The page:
There can't be much question that Stanley Weintraub and his publisher hope "A Stillness Heard Round the World" will do for the end of World War I what Barbara Tuchman's "The Guns of August" did for the war's beginning, and that it will enjoy a comparably stupendous success. But this, unfortunately, is a most unlikely prospect. Weintraub is a gifted, accomplished biographer and literary historian, but he has been unable to make a coherent tale out of the events of November 1918; "A Stillness Heard Round the World" is a serious and thoughtful book, but it is not the "magnificent Tuchmanesque history" that a publicity flier claims it to be.
Essentially the problem is that although a great deal happened in November of 1918, little of it is conducive to narrative history of the sort that Tuchman writes so effectively. There was a false armistice (on Nov. 5) followed six days later by the real thing; there were wild celebrations in cities and towns throughout the Allied nations, though on the front the reaction was often curiously muted; there was a desperate effort by the German establishment to ward off a communist uprising in the defeated, demoralized nation; there was contemptible indifference to human life on the part of many Allied commanders, who led their troops into unnecessary battles right to the moment the cease-fire took effect.
All this and a lot more occurred within the space of only a few days, and Weintraub dutifully reports it in lavish, if not stupefying, detail. His most astonishing case of overkill involves the victory celebrations, to which he devotes fully 100 pages. First he describes the tumult in Paris, then in provincial France; then London, then provincial England; then New York, then provincial America. Champagne corks pop, bells ring, sirens shriek, revelers revel -- over and over again, and again, and again. Perhaps Weintraub, having done a great deal of thorough, careful research, simply could not bear to let any of it go; but for the reader, plowing through the results is simply exhausting.
There's a similar problem in Weintraub's chapters about various aspects of the war's military conclusion. Rather than orchestrate these different elements into a structured whole -- a difficult and challenging task, but surely not an impossible one -- he devotes a separate chapter to each: the last shots and combat actions, the stillness after the cease-fire, the reaction along the front lines, the reactions on fronts outside Europe, the effect of the armistice on prisoners of war. Occasionally all this dogged documentation produces interesting results, and occasionally Weintraub has provocative insights, but there is no real connection between chapters, nothing leads naturally or gracefully into what follows, and the overall result is a great mass of undigested material.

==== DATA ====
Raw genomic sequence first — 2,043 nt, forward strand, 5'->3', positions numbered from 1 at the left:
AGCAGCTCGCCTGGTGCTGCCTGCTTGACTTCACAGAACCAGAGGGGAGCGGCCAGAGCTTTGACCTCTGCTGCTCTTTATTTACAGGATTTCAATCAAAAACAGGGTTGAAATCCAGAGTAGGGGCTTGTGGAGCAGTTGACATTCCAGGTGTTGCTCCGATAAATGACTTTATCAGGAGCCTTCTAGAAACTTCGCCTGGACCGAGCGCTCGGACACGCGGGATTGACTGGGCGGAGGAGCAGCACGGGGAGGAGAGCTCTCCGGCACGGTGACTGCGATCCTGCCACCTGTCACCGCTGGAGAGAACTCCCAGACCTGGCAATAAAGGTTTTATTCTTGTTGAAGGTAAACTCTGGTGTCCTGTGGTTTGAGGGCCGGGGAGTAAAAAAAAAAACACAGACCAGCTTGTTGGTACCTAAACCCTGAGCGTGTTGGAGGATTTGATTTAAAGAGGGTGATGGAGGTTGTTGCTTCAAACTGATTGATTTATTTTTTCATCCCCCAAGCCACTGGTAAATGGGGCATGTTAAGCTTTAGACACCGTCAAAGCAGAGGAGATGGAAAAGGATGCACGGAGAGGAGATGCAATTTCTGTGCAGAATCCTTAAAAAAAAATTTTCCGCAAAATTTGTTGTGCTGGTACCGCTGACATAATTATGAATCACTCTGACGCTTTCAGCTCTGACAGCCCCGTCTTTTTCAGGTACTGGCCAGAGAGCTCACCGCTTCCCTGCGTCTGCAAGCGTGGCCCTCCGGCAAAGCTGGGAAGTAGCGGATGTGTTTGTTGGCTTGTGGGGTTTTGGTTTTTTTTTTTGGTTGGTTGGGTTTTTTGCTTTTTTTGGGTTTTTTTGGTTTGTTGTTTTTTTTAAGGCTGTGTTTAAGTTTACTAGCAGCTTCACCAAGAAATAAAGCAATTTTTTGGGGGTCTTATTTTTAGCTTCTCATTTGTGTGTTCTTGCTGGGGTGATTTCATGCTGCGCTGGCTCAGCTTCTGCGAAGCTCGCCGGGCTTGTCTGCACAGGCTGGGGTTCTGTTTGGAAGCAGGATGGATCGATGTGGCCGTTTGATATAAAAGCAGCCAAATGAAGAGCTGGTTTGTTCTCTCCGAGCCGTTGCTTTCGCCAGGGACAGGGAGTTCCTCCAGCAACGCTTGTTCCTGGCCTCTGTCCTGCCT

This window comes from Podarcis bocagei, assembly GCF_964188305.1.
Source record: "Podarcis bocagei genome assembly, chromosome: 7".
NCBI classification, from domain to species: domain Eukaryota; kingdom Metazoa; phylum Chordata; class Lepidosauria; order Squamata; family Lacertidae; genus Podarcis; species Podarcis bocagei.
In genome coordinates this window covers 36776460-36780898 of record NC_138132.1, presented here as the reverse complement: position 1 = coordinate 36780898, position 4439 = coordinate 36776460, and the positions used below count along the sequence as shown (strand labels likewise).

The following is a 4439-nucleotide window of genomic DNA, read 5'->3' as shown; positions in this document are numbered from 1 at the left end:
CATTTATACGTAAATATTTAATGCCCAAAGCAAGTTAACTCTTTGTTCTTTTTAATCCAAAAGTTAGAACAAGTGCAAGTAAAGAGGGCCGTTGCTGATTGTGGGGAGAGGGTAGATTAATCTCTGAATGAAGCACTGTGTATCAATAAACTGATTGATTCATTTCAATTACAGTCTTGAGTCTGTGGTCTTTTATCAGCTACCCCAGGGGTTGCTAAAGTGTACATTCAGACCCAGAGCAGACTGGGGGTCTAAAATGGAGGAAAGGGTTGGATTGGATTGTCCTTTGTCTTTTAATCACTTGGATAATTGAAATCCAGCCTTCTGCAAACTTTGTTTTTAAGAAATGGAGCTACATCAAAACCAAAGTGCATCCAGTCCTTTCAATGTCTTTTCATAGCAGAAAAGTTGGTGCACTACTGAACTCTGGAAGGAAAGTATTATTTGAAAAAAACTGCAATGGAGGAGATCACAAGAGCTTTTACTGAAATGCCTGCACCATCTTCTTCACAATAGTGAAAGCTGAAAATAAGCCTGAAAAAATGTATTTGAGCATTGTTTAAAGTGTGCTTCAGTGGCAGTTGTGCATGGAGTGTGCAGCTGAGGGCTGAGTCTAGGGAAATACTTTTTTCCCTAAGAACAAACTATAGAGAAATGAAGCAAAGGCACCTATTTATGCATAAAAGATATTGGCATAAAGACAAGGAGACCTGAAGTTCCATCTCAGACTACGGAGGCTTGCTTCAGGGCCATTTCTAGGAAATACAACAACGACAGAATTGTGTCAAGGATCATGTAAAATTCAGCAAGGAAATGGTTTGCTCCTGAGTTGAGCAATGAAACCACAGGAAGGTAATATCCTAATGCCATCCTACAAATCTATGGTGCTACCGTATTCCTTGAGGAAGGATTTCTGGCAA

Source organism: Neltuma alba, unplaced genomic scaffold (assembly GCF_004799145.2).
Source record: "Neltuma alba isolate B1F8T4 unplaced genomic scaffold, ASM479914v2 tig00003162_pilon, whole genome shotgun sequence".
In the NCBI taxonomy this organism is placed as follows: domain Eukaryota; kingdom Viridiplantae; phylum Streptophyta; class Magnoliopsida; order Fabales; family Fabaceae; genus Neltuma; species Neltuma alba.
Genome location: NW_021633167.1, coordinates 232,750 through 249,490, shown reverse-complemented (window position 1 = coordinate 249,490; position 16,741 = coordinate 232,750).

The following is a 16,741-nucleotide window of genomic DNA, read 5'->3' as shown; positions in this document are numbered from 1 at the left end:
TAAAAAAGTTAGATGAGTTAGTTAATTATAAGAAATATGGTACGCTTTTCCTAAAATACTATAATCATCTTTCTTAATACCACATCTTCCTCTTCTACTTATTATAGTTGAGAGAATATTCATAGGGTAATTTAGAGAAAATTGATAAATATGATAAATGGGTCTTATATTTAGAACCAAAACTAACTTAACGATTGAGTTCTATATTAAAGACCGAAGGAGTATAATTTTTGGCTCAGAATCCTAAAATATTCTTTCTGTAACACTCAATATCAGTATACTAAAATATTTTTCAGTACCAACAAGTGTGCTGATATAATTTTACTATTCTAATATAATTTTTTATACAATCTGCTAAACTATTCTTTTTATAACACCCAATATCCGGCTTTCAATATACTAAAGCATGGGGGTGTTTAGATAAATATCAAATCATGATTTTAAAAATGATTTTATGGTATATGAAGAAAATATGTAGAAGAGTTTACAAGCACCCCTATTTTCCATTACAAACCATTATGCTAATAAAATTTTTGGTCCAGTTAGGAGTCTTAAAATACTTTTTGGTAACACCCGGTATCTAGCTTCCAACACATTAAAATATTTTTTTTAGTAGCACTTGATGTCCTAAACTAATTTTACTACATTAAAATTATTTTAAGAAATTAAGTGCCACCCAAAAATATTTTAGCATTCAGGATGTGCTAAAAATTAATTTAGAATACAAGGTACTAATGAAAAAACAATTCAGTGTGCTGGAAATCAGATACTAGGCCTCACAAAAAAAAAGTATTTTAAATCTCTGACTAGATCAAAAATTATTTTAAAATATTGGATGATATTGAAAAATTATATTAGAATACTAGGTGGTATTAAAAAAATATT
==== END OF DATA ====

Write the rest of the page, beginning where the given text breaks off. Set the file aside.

Yet another difficulty is that Weintraub's background, if it does not betray him, ill serves him. To a far greater extent than is justifiable, his sources are literary: novels, memoirs, journals, letters, poems and other writings by men who acquired literary reputations during and/or after the war. To a degree this obviously is inescapable, since literary folk are more prone than others to record their thoughts and experiences on paper and thus to provide evidence for the historian; but to rely on them as heavily as Weintraub does is to distort the record, to make literary people seem far more important and representative than they actually were.
Where Weintraub is strongest is in his analysis of the terms by which Germany agreed to an armistice. Though this analysis is not especially new it certainly is keen, stressing as it does that the Allies' failure to conquer or even occupy Germany permitted it to rebuild and rearm without serious external opposition: "Germany would be pruned, plundered and punished, but as long as the nation and its infrastructure remained largely intact it could begin the process of circumvention while its citizens were still seething over the alleged unfairness of the settlement." Or, as a French general cried upon learning the terms:
"No! No! No! We must go right into the heart of Germany. The armistice should be signed there. The Germans will not admit they are beaten. You do not finish wars like this . . . Who will see that the conditions are enforced? The Allies? A coalition has never survived the danger which has created it. It is a fatal error and France will pay for it!"
The conventional wisdom is that the terms of the armistice and the subsequent Treaty of Versailles, especially the insistence upon reparations, set Germany on the path toward Hitler and World War II. But that path was made far easier by an armistice that left Germany whole and, in the circumstances, relatively unscathed; Weintraub is correct to emphasize this, and in doing so he compensates for many of his book's shortcomings.